Publish date:

The Hockey News Daily Dish: June 18

Click HERE for’s NHL Entry Draft Central.

Yesterday at

Ken Campbell analyzes this year’s Hockey Hall of Fame inductees.

THN releases its 2008 NHL Mock Draft.

In his blog, Ken Campbell writes that a lack of a transfer agreement won’t stop a flow of European players to the NHL.

Sam McCaig names other players who should be in the Hall of Fame, in his blog.

The Hot List ranks its Top 15 players for the draft.

News and Views…

Boston: Fluto Shinzawa of the Boston Globe writes what GM Peter Chiarelli told his scout to look for in a player. (more...)

Carolina: Luke DeCock of the Raleigh News and Observer writes that, after a year away, assistant GM Jason Karmonos is back in the front office. (more...)

Columbus: Aaron Portzline of the Columbus Dispatch writes that Ryan Malone will test free agency and a trade before then won’t happen. (more...)

Detroit: Ted Kulfan of the Detroit News writes about Igor Larionov’s induction into the Hall of Fame. (more...)

St. Louis: Norm Sanders of the Belleville News-Democrat writes that the Blues may look for a defenseman in the draft and runs down who their targets will be. (more...)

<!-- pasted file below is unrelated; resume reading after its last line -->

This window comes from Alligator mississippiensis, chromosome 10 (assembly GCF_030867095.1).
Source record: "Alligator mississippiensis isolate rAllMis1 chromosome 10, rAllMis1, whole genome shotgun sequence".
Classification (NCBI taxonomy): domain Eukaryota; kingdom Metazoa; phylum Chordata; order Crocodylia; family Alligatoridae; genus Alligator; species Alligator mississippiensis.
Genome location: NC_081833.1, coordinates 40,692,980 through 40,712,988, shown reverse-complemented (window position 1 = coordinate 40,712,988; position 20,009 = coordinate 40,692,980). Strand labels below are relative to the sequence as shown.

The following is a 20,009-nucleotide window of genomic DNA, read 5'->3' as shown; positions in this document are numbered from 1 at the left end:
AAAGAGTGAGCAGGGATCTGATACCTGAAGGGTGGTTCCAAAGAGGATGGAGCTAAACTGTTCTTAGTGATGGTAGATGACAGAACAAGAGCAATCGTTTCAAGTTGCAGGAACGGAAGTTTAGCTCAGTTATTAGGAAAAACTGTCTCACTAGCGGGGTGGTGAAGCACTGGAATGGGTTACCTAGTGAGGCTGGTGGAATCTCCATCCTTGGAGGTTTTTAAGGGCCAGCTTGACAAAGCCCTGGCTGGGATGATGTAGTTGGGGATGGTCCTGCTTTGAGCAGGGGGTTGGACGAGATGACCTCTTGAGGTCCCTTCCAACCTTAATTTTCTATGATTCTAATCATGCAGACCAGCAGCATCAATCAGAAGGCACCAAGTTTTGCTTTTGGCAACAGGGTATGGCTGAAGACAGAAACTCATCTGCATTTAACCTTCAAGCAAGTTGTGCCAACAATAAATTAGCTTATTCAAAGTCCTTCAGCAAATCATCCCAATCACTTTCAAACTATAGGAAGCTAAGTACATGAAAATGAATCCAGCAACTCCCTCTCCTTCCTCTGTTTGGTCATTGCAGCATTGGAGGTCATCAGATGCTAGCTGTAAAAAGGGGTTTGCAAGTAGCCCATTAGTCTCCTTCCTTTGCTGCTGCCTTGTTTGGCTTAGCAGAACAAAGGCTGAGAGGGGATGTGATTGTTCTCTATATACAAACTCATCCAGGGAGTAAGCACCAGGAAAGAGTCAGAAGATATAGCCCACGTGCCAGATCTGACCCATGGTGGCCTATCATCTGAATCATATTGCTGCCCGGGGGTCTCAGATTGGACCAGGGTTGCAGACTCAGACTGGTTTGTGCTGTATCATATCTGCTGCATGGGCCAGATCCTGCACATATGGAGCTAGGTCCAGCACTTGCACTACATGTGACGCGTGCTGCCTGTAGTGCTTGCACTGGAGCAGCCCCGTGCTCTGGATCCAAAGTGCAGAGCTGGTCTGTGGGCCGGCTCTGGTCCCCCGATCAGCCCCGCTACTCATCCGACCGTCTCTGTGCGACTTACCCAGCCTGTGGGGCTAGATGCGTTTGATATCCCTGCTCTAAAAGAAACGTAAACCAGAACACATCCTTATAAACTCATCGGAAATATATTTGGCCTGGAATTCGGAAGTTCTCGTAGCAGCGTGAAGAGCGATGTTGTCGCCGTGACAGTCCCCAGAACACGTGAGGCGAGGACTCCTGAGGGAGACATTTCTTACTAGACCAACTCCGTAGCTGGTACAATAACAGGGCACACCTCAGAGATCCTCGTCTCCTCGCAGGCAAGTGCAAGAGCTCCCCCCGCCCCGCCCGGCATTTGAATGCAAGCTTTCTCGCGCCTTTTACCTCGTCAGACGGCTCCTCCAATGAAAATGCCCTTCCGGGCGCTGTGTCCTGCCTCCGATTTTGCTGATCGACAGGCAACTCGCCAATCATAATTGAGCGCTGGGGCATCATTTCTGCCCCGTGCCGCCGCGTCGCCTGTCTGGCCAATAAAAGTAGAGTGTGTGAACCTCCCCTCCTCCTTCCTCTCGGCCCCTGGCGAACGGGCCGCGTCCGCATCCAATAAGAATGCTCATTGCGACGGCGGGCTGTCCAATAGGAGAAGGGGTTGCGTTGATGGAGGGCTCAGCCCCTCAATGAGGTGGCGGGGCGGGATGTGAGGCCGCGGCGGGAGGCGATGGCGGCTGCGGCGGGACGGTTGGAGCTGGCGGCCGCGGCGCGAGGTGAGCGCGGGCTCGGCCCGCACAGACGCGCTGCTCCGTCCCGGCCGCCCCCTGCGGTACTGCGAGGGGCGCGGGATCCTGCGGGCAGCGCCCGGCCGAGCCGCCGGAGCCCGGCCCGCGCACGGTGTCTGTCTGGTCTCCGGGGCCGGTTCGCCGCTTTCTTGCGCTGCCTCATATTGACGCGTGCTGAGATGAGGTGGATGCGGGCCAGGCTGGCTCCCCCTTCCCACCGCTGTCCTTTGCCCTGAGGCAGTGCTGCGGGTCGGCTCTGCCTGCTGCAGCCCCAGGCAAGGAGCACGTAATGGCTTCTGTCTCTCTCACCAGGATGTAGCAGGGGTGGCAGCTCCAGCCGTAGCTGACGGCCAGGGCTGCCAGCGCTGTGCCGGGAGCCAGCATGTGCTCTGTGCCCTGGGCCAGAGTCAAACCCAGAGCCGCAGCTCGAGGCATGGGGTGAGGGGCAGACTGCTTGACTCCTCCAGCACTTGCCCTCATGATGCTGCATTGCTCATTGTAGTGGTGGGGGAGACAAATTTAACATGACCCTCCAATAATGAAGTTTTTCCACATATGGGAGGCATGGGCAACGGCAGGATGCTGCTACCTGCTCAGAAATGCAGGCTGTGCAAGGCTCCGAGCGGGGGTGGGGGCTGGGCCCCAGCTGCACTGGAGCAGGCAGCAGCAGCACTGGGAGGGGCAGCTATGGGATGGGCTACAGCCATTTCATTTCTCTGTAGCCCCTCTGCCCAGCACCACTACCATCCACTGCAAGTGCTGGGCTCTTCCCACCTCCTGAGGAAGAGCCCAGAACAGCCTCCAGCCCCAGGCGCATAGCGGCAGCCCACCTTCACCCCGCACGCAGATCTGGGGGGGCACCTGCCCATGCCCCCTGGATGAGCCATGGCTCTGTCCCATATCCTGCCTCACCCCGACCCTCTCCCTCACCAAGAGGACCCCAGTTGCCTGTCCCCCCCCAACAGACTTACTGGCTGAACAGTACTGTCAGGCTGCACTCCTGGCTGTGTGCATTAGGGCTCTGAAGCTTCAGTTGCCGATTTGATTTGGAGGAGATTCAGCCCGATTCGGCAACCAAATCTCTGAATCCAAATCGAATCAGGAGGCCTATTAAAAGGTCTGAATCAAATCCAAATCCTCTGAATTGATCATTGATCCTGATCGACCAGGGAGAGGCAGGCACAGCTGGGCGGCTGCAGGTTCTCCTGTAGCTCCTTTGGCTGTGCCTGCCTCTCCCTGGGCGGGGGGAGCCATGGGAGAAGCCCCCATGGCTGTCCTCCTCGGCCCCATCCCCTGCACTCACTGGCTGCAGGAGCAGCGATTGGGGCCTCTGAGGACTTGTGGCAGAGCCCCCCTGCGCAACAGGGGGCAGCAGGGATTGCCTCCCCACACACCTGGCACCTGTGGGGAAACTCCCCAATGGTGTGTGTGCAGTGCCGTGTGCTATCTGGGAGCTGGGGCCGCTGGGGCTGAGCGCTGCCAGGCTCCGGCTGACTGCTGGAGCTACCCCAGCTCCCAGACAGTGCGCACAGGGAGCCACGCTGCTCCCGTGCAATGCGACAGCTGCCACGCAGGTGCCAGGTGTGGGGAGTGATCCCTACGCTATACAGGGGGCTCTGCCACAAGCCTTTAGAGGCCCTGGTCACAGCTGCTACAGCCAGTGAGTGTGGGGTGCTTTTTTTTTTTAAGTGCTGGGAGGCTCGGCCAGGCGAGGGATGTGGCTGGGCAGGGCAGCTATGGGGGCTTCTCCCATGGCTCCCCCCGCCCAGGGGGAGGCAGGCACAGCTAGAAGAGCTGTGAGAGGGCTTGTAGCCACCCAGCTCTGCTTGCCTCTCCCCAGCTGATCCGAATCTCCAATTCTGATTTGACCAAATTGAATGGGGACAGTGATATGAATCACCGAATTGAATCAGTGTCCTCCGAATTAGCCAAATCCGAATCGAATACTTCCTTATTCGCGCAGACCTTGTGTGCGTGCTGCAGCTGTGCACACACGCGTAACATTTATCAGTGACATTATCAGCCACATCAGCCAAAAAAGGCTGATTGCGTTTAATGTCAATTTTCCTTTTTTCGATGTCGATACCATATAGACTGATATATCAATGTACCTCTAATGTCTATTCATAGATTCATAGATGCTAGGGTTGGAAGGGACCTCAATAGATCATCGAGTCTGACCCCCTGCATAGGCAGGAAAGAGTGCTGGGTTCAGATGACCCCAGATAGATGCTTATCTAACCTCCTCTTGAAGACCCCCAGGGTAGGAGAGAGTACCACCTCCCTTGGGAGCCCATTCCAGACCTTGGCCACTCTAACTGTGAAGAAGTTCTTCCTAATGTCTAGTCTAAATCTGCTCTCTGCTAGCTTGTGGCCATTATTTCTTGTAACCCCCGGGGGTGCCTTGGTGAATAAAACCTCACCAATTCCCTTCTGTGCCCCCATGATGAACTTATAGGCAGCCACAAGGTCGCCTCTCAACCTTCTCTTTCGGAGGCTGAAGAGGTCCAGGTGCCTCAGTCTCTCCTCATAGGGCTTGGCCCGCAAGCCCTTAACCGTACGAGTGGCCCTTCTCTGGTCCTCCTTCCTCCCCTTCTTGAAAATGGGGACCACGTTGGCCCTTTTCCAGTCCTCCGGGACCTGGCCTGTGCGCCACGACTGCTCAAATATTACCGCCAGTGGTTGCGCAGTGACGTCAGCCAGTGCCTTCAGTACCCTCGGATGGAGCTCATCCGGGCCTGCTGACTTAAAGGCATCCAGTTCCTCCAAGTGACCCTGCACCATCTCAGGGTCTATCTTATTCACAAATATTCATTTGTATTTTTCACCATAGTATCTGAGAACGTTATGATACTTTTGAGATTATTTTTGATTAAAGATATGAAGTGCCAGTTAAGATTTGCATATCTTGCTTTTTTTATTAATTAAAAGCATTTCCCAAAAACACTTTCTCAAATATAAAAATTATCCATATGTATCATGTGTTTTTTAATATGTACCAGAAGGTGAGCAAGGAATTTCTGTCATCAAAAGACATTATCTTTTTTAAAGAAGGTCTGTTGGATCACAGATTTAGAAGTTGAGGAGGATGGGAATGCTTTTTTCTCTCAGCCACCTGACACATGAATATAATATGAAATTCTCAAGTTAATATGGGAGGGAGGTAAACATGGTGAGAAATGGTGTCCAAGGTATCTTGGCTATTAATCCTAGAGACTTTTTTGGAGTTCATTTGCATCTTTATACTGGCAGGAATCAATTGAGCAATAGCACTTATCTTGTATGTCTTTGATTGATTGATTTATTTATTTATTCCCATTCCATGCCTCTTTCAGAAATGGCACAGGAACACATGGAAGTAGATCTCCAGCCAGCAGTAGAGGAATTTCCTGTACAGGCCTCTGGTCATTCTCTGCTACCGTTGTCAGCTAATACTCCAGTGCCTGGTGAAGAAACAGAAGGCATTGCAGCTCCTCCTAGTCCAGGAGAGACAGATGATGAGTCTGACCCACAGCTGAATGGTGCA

Toronto: Rick Westhead of the Toronto Star writes about the souring relationship between the NHL and the NHLPA. (more...)

What’s on tap…

NHL Draft scheduled for June 20-21 in Ottawa.

The Hockey News Daily Dish, a roundup of all the previous day's news, appears each morning only on



Which NHL Teams Should be Desperately Worried About Their Poor Starts?

We've only completed a week of the NHL season, but some teams are in dangerous positions early on. How should fans of Winnipeg, Montreal and Chicago feel right now, in particular?

Leon Draisaitl and Connor McDavid

Pro Tip: Don't Give the Oilers Space on the Power Play

The Edmonton Oilers' power play has continued where it left off from last season, and there's a reason you should be afraid once 97 and 29 get the puck.


Player Tracking in Youth Hockey? The Future is Now

With sensor technology that maps every split-second of action in hockey games, a Vancouver-based tech company could change the way people evaluate players at the developmental level.